A lot of work is required, behind the scenes, to process every funding application. Our small research team expects to be busy in the coming months as we support scientists back to their labs and assess what adjustments are needed to help them make up for new working patterns, lost lab time, and any other challenges that COVID-19 has brought. Limiting the shortlist was the best way to ensure we could give new funding proposals the attention they require and deserve without compromising our commitment to our current researchers.

We are also committed to reducing the time scientists spend on applications and providing them with a quick decision.

This is why we designed a two-stage application process, with an initial Expression of Interest which is less time-intensive than many standard funding applications. We only invite applicants to commit to writing a detailed application when they have come through a competitive shortlisting process and have a considerable chance of success.

While we understand that it is disappointing not to have progressed to the shortlist, having an answer within six weeks of an application means scientists are free to apply elsewhere, using the feedback we provided to strengthen their applications if they wish.

EOIs were assessed on whether they were a fit with the charity and our research strategy, whether they were of high scientific quality and whether they were likely to benefit people affected by prostate cancer.

What happens next?

The 11 shortlisted applicants have until the end of July to prepare their detailed applications. Each application will be reviewed by a small number of experts in the applicant’s own field – ‘peer reviewers.’ We will also be inviting people with lived experience of prostate cancer, whether as a patient or a family member, to review plain-English summaries of each shortlisted application and provide comments.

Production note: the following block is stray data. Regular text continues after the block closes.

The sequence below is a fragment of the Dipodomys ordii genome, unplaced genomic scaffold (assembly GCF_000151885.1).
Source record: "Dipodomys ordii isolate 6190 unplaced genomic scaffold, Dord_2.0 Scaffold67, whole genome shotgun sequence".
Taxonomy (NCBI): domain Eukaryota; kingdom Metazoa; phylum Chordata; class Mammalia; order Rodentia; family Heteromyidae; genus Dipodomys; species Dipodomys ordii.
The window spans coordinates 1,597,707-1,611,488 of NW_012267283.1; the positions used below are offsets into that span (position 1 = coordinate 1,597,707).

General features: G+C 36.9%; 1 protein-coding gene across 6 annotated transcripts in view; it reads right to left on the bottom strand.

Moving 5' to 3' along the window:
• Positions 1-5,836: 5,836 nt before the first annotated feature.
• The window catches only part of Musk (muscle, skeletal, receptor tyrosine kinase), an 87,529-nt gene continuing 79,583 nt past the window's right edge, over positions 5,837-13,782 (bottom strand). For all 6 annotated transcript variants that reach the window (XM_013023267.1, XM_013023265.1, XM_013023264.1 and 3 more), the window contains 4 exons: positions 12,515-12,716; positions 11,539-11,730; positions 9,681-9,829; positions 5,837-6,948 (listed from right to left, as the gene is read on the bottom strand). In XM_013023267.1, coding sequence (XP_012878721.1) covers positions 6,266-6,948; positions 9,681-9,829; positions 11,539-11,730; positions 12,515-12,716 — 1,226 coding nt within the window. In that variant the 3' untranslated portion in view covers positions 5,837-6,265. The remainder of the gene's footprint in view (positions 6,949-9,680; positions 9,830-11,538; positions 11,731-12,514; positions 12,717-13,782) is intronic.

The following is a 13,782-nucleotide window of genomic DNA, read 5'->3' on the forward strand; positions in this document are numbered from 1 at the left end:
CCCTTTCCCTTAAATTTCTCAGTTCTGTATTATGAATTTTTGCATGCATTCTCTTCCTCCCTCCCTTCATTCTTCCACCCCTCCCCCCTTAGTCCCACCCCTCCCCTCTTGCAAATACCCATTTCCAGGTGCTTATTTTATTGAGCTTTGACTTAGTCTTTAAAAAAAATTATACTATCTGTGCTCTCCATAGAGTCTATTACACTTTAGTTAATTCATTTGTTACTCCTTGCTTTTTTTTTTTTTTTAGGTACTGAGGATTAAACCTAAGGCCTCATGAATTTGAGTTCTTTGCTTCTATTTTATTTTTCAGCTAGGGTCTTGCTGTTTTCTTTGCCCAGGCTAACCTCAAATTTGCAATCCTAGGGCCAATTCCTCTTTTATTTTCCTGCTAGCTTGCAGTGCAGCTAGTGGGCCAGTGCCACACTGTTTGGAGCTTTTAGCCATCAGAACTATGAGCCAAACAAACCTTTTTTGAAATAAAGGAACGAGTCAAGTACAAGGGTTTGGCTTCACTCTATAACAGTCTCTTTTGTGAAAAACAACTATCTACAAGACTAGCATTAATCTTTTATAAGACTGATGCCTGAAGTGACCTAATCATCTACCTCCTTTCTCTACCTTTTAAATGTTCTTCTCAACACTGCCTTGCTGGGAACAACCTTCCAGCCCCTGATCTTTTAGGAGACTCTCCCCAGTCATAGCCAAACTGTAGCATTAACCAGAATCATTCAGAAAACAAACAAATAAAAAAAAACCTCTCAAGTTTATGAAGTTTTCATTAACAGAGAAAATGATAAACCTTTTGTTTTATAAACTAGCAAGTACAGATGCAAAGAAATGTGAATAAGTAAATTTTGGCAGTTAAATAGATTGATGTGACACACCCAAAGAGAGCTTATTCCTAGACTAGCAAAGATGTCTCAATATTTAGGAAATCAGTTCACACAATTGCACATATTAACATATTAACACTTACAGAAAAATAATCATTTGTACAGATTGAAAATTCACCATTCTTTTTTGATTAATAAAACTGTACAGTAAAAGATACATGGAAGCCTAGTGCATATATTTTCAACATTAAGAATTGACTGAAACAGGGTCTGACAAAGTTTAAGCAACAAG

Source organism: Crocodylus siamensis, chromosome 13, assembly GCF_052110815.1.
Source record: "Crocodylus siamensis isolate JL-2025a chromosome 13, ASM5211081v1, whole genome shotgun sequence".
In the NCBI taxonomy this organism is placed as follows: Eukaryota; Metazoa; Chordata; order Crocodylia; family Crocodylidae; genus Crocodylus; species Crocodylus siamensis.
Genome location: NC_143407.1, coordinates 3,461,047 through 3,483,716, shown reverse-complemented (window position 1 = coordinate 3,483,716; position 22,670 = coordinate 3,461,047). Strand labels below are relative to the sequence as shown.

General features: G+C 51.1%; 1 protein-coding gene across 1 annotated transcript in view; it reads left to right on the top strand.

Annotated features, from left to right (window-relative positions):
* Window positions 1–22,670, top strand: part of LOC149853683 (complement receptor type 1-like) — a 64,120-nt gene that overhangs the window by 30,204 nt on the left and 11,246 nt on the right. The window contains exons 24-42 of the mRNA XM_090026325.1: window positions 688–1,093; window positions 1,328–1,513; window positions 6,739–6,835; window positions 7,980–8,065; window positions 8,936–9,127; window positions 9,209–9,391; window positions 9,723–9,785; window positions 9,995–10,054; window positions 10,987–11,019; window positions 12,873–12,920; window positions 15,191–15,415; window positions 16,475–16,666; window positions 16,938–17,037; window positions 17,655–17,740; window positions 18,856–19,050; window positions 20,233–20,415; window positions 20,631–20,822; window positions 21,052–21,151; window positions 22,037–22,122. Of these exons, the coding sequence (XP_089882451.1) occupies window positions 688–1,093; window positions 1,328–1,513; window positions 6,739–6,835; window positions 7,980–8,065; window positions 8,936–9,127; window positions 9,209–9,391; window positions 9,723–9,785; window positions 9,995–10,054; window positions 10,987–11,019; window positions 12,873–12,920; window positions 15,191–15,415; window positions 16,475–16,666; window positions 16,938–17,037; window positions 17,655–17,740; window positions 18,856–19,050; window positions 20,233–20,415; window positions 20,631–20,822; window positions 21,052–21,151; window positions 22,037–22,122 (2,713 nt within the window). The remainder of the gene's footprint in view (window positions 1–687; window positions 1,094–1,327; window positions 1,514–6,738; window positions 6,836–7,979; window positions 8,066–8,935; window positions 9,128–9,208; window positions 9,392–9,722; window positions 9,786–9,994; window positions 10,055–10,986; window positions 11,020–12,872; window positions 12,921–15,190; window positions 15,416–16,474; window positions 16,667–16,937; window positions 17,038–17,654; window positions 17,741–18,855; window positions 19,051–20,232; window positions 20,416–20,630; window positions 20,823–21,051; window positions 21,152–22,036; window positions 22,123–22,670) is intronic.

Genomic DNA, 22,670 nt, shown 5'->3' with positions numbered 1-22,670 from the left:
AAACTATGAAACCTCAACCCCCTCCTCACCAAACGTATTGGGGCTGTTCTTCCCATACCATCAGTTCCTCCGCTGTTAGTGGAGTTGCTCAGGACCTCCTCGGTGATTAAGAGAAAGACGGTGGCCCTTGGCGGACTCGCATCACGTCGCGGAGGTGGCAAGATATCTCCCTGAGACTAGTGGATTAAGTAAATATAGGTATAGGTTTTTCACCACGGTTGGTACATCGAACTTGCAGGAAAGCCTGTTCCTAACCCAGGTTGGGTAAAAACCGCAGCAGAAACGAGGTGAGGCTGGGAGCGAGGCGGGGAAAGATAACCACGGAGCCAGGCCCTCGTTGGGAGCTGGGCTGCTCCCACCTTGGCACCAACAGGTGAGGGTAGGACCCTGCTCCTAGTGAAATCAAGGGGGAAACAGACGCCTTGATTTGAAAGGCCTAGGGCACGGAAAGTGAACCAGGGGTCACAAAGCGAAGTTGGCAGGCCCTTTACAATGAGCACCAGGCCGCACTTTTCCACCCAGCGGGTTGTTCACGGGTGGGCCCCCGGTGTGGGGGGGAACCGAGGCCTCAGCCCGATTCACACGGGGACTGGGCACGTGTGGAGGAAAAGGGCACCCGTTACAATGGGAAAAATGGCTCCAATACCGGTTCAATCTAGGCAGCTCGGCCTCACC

The applicants will have a chance to respond to the comments and questions raised by both peer reviewers and patient representatives. Our Scientific Committee will then review and discuss each application, taking into consideration the reviews it received and how the applicant responded to the points raised.

Last year, we held our inaugural patient panel in London. This year, we hope to expand our patient panels so that more people can take part in more areas across the UK, such as northern England, Scotland and Wales. Taking part in our patient panels doesn’t require any special or medical knowledge: it’s a way that a person can use their own lived experience to be part of selecting which research to fund, and in so doing, to benefit the next generation of families who will receive a prostate cancer diagnosis.

By 2035, prostate cancer could kill 50 men a day in the UK if breakthroughs are not made. We hope to fund as many of the shortlisted projects as we can. With continued support from individuals, companies and trusts, we can continue to make ever-greater strides against this disease.

If you would like to be kept informed of any future funding opportunities, please opt-in at [email protected].